Ted Honderich, ed., The Oxford Companion to Philosophy [book on-line]

(Oxford: Oxford University Press, 1995, accessed 4 October 2006), 267;

available from Questia, http://www.questia.com/PM.qst?a=o&d= 74362715;Internet.

Defined 6b: an unproved assumption: conjecture, c: a body of
theorems presenting a concise systematic view of a subject. Merriam-Webster’s
Collegiate Dictionary, 11 ed. (2003), s.v. “theory.”]

word of God does not contain theory, as such, but the factual
explanations from God concerning His will and revelation to
mankind. Whether or not one can demonstrate the validity of the
cliché as a biblical concept is not at issue. At issue is the
distinction between that which is provable and factual, in contrast
with that which is theoretical and based on conjecture.
If the cliché’s theory is true, then it is apparent that one can
look at works or lack of works to point to the genuine nature of
another’s saving faith. So the puritan Matthew Henry asserts,
Faith is the root, good works are the fruits, and we
must see to it that we have both. We must not think
that either, without the other, will justify and save
The truth, however, is that scripturally speaking, believing
individuals can indeed lack works, while unbelievers can indeed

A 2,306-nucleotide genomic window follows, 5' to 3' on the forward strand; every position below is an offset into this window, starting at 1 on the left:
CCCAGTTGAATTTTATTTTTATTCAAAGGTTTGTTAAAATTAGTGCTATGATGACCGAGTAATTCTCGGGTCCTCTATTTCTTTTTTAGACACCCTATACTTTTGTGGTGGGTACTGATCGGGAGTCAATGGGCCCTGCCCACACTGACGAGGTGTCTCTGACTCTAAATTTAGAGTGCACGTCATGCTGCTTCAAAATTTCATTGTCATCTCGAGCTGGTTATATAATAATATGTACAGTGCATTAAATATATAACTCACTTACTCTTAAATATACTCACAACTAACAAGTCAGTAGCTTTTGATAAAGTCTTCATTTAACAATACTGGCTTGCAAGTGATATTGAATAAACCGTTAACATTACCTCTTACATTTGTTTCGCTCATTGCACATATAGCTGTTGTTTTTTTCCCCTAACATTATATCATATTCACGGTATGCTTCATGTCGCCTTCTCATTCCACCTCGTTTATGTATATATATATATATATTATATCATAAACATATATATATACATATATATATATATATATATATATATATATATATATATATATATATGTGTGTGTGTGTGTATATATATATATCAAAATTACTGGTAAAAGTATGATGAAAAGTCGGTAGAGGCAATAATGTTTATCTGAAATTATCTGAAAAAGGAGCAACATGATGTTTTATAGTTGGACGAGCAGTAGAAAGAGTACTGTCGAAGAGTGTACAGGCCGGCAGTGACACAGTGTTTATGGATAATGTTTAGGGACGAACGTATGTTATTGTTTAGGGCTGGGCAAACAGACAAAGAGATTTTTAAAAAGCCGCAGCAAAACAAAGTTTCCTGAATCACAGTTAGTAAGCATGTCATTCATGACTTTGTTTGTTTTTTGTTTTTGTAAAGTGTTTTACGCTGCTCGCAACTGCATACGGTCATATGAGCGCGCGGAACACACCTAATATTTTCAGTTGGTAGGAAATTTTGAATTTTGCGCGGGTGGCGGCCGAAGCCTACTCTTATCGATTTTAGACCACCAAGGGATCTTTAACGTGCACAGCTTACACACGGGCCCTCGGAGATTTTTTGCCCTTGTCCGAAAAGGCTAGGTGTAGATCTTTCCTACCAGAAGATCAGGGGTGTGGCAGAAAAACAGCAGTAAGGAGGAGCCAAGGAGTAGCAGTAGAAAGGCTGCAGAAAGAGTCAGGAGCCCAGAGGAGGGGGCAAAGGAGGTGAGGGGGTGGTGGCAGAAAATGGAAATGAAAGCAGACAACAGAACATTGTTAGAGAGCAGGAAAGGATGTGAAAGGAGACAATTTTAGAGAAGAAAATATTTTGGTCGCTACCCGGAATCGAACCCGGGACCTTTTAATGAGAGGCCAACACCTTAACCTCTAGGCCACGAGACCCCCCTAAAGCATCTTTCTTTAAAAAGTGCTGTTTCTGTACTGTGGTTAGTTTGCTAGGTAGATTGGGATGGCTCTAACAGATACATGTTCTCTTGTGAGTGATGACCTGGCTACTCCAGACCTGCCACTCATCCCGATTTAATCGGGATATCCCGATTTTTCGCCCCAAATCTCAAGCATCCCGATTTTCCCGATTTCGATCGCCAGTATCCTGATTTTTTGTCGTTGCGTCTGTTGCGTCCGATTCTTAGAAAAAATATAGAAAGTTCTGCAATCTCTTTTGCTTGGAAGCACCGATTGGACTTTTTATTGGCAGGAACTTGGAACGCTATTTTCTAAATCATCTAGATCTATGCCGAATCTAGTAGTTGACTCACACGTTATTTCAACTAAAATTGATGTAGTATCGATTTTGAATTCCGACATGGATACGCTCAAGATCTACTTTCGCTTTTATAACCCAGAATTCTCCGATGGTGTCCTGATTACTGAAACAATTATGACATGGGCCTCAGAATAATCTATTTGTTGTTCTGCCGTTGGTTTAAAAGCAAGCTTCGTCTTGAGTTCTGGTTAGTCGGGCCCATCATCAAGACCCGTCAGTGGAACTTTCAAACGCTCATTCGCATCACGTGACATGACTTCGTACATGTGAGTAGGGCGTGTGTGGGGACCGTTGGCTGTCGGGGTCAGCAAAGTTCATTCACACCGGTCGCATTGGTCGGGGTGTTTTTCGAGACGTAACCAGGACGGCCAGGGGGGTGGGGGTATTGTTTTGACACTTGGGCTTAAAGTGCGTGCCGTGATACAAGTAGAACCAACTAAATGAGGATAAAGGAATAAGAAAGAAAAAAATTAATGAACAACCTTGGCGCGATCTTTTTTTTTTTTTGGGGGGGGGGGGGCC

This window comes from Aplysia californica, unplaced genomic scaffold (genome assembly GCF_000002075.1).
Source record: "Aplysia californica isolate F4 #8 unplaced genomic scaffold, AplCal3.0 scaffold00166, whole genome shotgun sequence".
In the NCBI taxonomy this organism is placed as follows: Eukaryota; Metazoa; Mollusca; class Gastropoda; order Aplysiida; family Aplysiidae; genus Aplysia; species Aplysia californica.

have good, albeit dead, works. Judas serves as a glaring example
of one whose works never betrayed him. When Jesus predicted
that one of the disciples would betray him, all were perplexed, and
no disciple stated, “Well, it is obviously Judas.”


Fred Lybrand

“Back To Faith” is now available


I’ll have them on sale at the Free Grace Alliance Conference (www.freegracealliance.com)

I’ll also offer a .pdf for purchase shortly (if you buy the book…I’ll probably give you the .pdf for your Kindle by request)

This is like nothing you’ve ever seen…I hope it turns out to be quite a resource!


Order BACK TO FAITH by Fred Lybrand

“Maintaining veneration for Calvin, this work resolves inherent contradictions to the Gospel found in the Reformed tradition.  Lybrand reiterates “faith alone in Christ alone,” and works accompanying salvation are “normal but not necessary” while cogently requiring the reader to reexamine theological traditions.  My prayer for the mindful Reformer: Read and wrestle with these words. Be willing to abandon all, for the clarity of the Gospel cannot be undervalued.”

Jay Quine, ThM, PhD, Dallas Theological Seminary;
President, College of Biblical Studies


“Fred Lybrand’s analysis of the common saying, ‘Faith alone saves, but the faith that saves is not alone,’ exposes the logical and biblical fallacies inherent in Calvin’s famous statement. With careful exegesis he dissects James’ discussion of faith and works with fresh insight into this controversial passage. When I read his doctoral dissertation I immediately encouraged him to publish this so that many others could benefit. The book is well written and finally puts Calvin’s cliché to rest—where it belongs.”

– Jody Dillow



Order BACK TO FAITH BY Fred Lybrand